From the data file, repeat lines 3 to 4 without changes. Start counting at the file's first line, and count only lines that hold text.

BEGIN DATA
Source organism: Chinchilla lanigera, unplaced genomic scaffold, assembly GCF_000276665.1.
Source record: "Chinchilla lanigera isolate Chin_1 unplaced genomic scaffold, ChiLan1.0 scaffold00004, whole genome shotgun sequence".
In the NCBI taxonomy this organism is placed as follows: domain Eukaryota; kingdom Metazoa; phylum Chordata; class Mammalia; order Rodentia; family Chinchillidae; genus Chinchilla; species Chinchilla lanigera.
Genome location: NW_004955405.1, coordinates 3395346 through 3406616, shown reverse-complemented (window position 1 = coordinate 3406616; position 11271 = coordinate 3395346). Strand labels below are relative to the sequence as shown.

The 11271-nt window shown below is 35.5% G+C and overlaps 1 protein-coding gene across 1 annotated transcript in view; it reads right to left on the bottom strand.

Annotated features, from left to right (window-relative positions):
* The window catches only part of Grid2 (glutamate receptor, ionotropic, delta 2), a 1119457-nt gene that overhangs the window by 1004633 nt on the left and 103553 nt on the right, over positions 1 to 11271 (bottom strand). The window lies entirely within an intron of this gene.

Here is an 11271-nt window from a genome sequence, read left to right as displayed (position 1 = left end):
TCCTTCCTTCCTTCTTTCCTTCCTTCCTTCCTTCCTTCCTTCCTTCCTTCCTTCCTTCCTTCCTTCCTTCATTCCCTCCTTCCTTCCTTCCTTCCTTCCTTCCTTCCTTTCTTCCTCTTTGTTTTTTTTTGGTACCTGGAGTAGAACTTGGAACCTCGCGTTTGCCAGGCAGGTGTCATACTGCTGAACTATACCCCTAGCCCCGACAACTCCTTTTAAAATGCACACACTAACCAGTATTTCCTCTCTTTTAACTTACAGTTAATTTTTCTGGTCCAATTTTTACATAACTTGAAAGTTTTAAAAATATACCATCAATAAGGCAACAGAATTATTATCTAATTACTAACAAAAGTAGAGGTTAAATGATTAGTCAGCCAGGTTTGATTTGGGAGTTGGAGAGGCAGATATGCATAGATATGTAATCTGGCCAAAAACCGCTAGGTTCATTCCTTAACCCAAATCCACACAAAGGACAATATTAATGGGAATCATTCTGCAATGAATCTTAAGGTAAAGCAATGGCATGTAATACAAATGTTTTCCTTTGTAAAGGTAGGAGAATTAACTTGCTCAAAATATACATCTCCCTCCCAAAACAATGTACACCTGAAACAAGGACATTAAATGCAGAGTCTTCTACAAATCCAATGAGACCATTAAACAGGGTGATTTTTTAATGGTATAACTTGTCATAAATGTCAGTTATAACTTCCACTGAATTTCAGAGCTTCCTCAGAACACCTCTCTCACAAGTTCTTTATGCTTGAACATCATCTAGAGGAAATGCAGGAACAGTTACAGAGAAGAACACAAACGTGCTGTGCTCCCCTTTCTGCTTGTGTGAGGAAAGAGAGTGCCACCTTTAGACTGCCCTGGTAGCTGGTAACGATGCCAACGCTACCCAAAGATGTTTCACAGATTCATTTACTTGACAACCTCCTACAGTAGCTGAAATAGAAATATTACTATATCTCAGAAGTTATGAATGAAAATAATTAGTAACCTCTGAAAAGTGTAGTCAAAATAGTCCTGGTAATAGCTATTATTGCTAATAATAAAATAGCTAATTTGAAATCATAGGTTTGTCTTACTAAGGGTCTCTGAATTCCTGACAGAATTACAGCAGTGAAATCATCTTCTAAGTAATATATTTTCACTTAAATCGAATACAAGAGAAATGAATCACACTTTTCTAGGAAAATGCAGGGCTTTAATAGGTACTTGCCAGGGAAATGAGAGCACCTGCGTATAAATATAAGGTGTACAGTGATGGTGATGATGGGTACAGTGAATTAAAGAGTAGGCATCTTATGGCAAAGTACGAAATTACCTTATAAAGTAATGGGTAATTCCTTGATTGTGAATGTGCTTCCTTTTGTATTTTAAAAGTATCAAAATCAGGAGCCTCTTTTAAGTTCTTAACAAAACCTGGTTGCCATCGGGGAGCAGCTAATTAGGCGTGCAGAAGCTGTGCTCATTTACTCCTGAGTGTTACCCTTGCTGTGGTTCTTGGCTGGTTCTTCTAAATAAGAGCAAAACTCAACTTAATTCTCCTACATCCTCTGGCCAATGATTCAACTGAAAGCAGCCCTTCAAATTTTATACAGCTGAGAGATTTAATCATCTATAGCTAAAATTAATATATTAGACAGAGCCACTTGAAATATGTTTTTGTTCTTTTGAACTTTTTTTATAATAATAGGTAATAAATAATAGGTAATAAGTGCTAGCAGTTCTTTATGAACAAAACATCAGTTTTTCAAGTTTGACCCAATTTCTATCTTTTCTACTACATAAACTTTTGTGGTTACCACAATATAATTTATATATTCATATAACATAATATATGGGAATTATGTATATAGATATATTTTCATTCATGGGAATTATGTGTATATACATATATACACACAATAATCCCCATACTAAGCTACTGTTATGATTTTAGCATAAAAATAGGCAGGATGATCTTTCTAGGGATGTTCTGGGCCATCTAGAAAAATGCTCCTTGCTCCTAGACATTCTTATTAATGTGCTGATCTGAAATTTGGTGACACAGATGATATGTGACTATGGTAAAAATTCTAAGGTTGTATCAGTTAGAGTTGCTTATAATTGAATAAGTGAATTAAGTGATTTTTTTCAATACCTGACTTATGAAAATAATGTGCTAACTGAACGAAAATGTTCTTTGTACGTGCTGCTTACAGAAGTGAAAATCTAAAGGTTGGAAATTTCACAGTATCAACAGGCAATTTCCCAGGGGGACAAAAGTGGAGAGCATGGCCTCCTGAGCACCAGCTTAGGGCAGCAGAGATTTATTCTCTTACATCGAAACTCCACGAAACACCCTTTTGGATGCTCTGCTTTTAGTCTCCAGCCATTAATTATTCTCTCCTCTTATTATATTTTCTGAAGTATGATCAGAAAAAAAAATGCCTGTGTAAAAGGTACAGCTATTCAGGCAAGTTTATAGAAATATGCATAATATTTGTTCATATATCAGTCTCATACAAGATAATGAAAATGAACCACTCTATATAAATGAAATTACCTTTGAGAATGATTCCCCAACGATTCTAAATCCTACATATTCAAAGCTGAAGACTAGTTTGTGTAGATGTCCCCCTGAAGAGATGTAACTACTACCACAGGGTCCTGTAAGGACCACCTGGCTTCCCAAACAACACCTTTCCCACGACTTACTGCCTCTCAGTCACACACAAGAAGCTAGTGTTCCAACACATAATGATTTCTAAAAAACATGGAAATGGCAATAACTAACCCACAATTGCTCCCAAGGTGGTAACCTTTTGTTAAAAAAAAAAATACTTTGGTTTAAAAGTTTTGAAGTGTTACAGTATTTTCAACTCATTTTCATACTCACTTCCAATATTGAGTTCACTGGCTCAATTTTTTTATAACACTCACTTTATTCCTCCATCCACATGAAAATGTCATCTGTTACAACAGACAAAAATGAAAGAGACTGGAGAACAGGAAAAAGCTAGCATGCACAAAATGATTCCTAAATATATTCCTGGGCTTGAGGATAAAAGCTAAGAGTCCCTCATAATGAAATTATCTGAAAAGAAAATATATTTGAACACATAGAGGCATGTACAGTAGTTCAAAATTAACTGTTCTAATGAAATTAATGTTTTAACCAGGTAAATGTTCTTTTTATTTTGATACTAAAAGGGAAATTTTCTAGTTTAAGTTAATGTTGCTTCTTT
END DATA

In the NCBI taxonomy this organism is placed as follows: domain Eukaryota; kingdom Metazoa; phylum Chordata; class Mammalia; order Rodentia; family Chinchillidae; genus Chinchilla; species Chinchilla lanigera.
Genome location: NW_004955405.1, coordinates 3395346 through 3406616, shown reverse-complemented (window position 1 = coordinate 3406616; position 11271 = coordinate 3395346). Strand labels below are relative to the sequence as shown.